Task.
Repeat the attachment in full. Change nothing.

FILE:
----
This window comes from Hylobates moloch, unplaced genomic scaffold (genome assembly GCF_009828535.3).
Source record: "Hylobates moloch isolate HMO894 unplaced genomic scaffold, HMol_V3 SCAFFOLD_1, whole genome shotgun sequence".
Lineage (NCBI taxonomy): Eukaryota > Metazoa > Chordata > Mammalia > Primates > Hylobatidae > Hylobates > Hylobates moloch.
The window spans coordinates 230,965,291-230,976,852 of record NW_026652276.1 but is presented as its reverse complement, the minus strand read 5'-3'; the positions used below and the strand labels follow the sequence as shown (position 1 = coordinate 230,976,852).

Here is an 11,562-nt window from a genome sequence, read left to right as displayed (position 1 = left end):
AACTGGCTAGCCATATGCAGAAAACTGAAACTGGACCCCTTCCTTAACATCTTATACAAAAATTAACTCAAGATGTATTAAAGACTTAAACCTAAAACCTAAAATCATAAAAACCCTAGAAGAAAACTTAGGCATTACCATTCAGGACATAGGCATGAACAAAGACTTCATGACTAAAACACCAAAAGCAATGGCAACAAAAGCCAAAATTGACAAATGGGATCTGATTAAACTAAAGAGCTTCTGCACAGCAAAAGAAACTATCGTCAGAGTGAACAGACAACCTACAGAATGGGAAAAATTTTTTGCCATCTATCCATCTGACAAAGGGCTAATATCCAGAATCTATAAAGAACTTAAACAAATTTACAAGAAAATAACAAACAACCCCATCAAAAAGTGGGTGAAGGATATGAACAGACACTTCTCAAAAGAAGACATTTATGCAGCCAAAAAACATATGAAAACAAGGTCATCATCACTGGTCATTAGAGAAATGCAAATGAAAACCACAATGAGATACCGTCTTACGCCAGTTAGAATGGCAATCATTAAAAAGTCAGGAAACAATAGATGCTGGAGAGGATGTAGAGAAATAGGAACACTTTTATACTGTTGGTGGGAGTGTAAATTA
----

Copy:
This window comes from Hylobates moloch, unplaced genomic scaffold (genome assembly GCF_009828535.3).
Source record: "Hylobates moloch isolate HMO894 unplaced genomic scaffold, HMol_V3 SCAFFOLD_1, whole genome shotgun sequence".
Lineage (NCBI taxonomy): Eukaryota > Metazoa > Chordata > Mammalia > Primates > Hylobatidae > Hylobates > Hylobates moloch.
The window spans coordinates 230,965,291-230,976,852 of record NW_026652276.1 but is presented as its reverse complement, the minus strand read 5'-3'; the positions used below and the strand labels follow the sequence as shown (position 1 = coordinate 230,976,852).

Here is an 11,562-nt window from a genome sequence, read left to right as displayed (position 1 = left end):
AACTGGCTAGCCATATGCAGAAAACTGAAACTGGACCCCTTCCTTAACATCTTATACAAAAATTAACTCAAGATGTATTAAAGACTTAAACCTAAAACCTAAAATCATAAAAACCCTAGAAGAAAACTTAGGCATTACCATTCAGGACATAGGCATGAACAAAGACTTCATGACTAAAACACCAAAAGCAATGGCAACAAAAGCCAAAATTGACAAATGGGATCTGATTAAACTAAAGAGCTTCTGCACAGCAAAAGAAACTATCGTCAGAGTGAACAGACAACCTACAGAATGGGAAAAATTTTTTGCCATCTATCCATCTGACAAAGGGCTAATATCCAGAATCTATAAAGAACTTAAACAAATTTACAAGAAAATAACAAACAACCCCATCAAAAAGTGGGTGAAGGATATGAACAGACACTTCTCAAAAGAAGACATTTATGCAGCCAAAAAACATATGAAAACAAGGTCATCATCACTGGTCATTAGAGAAATGCAAATGAAAACCACAATGAGATACCGTCTTACGCCAGTTAGAATGGCAATCATTAAAAAGTCAGGAAACAATAGATGCTGGAGAGGATGTAGAGAAATAGGAACACTTTTATACTGTTGGTGGGAGTGTAAATTA